I'd also point out that while in the Eastern United States there are many toll roads, in the West they are very rare. Mainly bridges I think. See this very short list from Caltrans.

    3. Well, I don't get this. How the US or a state can have budget problems? There is a lot more in the system. Let's see the revenue side. For example fuels. In Hungary, an in Europe there is tax on fuel because it pollutes the environment (Pigou tax). As far as I know it exists in the US, but in Hungary it takes almost half of the price of the fuel. Here fuel's price is ca. the double than in the US. I don't say it is good but once I saw an American car in Hungary and it was much larger than Hungarian ones, it barely had space in the lane. You don't need 200 horsepowers to get to your workplace.

      A few weeks ago I saw a chart which showed that the state taxes away around 50% of your income by taxes. It is not good and it is not just because we earn much less and the services of the state is quite low compared to a Scandinavian country which takaes away a lot money from the taxpayers as well.

      So I can't really understand the problem, but it may be because in my country taxes and prices grow quite often if the budget needs more money.

      However we have our problems as well. Here local governments lack resources as well and the Prime Minister is shocked that they are indebted because of loans, when money given from the centre is insufficient even for the compulsory tasks of the local government (school, collecting garbage, maintaining roads and other services described in the law on local governments).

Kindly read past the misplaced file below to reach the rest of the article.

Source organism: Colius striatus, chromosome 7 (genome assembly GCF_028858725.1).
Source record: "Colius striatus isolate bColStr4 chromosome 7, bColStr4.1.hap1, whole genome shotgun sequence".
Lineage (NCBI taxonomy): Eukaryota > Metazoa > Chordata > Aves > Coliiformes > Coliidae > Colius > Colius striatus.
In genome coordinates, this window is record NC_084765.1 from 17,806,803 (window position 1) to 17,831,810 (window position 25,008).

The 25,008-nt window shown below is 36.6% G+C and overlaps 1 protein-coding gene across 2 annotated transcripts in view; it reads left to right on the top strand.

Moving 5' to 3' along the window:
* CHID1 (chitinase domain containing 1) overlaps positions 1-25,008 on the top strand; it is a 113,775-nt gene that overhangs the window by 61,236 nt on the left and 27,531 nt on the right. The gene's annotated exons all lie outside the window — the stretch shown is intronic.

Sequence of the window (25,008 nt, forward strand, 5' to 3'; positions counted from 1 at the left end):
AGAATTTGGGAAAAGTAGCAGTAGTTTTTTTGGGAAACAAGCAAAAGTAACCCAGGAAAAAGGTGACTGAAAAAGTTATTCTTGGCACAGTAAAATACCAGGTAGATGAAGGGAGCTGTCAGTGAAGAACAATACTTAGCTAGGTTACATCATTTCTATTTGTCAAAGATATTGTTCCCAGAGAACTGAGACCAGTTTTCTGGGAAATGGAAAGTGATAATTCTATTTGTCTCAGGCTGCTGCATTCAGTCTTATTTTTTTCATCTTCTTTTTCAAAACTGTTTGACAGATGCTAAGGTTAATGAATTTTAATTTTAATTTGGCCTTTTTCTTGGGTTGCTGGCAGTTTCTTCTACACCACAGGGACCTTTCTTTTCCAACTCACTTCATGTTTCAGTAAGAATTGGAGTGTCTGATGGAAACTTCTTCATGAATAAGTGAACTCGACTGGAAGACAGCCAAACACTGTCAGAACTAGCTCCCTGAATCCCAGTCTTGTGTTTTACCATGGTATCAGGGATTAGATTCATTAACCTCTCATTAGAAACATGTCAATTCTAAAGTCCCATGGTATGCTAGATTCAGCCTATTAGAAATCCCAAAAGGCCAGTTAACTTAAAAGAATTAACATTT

In Esztergom for example lights were switched off because the local government couldn't pay. It was/is rather a political than a financial issue there.

      In my city, in Budapest we have problems as well. Here we have quite antagonistic situation between the mayor of Budapest and the mayors of the districts of Budapest. Now it seems that tax revenues in the city will be shared according to the proportion of incomes in the districts which increases the inequalities within the city. For example the inner districts have more revenues because of tourists.

      However I totally changed the topic. I am sorry.

    4. Your analysis is right on the mark. Americans want cheap gas and politicians who want to raise fuel taxes don't get reelected. And even though Republican candidates bemoan our high taxes, our income tax rates are the lowest in 50 or 60 years. It's ideology (free market solves all problems, less government the better) divorced from fact.

      California is, in part, suffering from a property tax law (Prop. 13) passed in 1978 which kept taxes on property based on the value of the property in 1978. So my mom's house is still taxed at 1978 rates even though the value of the house has gone up much higher than that.

      Also, states in the US, unlike the federal government, must have balanced budgets each year. So if the income shrinks, they have to cut expenditures. A few states with oil, like Alaska, are not having problems.

      No, you were on topic, adding some perspective to the US situation. It's politics more than economics.